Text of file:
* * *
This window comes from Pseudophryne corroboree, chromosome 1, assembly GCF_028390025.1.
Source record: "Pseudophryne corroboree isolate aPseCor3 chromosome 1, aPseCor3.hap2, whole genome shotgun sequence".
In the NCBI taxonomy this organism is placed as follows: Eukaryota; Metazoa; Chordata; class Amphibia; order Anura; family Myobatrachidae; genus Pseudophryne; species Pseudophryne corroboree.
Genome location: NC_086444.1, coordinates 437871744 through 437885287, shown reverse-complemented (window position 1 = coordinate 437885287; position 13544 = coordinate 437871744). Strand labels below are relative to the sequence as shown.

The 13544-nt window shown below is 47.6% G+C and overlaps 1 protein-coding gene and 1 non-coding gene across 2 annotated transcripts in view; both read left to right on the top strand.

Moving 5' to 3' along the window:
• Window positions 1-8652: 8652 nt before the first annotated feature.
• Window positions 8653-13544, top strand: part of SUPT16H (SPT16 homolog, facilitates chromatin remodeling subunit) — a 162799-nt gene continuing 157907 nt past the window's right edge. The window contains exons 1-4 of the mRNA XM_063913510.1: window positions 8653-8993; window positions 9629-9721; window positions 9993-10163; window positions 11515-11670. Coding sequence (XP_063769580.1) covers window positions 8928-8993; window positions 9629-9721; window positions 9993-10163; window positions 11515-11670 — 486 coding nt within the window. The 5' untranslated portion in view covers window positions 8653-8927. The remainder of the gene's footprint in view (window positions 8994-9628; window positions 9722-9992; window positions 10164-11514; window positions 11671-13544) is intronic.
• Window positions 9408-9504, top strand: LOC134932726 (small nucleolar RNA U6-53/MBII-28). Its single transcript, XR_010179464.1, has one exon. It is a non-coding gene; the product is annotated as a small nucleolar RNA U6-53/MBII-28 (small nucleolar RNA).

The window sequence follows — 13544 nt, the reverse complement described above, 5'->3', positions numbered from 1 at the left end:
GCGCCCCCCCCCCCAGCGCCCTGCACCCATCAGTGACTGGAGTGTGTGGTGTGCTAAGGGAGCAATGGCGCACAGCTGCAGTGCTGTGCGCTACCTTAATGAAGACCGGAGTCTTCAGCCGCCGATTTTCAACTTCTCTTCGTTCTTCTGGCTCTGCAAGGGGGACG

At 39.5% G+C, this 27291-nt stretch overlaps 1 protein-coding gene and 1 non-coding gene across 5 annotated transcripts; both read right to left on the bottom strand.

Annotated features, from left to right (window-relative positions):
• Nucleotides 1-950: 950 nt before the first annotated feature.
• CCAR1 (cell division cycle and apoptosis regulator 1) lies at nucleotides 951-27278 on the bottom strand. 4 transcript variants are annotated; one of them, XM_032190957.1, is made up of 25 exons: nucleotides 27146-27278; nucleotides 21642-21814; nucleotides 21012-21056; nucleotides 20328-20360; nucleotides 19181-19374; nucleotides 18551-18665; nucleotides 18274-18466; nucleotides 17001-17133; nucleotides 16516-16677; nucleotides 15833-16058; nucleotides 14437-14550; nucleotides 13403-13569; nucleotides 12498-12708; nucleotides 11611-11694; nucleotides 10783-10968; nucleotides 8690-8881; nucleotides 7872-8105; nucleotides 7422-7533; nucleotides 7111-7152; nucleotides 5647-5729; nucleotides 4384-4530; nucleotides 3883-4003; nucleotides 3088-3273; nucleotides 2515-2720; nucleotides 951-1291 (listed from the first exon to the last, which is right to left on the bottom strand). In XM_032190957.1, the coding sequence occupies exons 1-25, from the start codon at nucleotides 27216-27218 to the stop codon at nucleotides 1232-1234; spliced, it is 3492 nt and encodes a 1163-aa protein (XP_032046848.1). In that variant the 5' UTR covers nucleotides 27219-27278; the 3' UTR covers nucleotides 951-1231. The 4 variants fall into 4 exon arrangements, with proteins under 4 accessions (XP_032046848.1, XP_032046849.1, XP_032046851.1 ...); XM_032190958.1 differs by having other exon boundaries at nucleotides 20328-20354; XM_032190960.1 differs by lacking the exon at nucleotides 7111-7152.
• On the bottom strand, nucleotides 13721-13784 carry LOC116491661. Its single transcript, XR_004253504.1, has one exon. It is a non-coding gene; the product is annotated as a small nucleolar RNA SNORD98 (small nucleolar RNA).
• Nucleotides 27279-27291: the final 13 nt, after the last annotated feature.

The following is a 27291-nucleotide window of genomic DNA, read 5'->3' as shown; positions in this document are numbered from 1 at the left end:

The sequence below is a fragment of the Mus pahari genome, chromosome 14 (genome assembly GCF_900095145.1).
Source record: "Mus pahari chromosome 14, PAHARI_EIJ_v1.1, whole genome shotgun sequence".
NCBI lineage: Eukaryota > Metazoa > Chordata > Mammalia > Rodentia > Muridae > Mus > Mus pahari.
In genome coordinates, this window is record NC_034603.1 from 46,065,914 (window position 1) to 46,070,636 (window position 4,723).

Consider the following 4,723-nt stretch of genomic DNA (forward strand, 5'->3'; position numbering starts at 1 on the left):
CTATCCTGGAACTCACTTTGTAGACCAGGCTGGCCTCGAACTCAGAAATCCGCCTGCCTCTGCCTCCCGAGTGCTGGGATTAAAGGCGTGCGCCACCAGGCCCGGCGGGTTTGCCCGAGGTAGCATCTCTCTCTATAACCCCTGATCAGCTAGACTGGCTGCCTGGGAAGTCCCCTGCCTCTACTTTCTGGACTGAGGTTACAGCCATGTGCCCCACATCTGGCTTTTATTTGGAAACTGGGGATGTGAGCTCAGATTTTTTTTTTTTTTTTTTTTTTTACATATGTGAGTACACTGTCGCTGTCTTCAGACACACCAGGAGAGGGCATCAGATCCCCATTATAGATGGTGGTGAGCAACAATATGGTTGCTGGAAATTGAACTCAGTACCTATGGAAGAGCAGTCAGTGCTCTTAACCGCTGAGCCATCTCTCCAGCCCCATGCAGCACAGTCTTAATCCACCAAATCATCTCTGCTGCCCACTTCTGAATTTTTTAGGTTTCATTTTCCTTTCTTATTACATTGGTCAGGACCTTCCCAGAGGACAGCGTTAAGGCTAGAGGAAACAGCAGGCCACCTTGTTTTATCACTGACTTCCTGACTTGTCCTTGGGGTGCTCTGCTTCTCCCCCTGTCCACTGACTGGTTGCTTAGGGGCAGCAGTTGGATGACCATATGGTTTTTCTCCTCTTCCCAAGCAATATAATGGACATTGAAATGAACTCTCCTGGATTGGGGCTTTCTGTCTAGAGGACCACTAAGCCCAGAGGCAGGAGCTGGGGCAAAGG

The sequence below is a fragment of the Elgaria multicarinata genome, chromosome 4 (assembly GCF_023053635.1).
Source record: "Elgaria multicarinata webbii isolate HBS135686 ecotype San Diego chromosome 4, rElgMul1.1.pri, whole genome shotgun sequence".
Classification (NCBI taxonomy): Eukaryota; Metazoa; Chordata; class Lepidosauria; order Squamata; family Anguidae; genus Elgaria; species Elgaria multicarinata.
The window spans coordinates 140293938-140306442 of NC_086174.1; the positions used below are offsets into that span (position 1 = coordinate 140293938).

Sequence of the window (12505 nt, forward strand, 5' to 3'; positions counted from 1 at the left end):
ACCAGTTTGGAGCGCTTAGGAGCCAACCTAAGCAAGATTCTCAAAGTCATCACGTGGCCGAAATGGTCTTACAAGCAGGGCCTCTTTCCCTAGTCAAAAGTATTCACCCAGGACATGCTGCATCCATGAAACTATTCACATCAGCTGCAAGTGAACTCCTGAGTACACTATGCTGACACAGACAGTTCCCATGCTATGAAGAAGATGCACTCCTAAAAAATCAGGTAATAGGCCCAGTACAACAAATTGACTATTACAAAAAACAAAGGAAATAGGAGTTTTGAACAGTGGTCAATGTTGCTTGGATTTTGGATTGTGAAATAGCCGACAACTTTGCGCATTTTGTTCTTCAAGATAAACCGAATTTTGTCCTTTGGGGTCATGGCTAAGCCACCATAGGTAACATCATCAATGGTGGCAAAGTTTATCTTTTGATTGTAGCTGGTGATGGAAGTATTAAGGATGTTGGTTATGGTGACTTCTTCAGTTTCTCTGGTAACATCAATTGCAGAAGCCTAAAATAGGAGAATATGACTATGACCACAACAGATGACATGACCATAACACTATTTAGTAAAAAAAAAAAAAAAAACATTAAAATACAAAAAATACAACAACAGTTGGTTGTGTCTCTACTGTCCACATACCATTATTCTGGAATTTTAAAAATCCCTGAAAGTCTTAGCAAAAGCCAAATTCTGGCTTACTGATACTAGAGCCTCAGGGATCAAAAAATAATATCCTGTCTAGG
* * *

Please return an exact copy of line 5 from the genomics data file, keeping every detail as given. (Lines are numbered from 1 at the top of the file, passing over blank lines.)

The 13544-nt window shown below is 47.6% G+C and overlaps 1 protein-coding gene and 1 non-coding gene across 2 annotated transcripts in view; both read left to right on the top strand.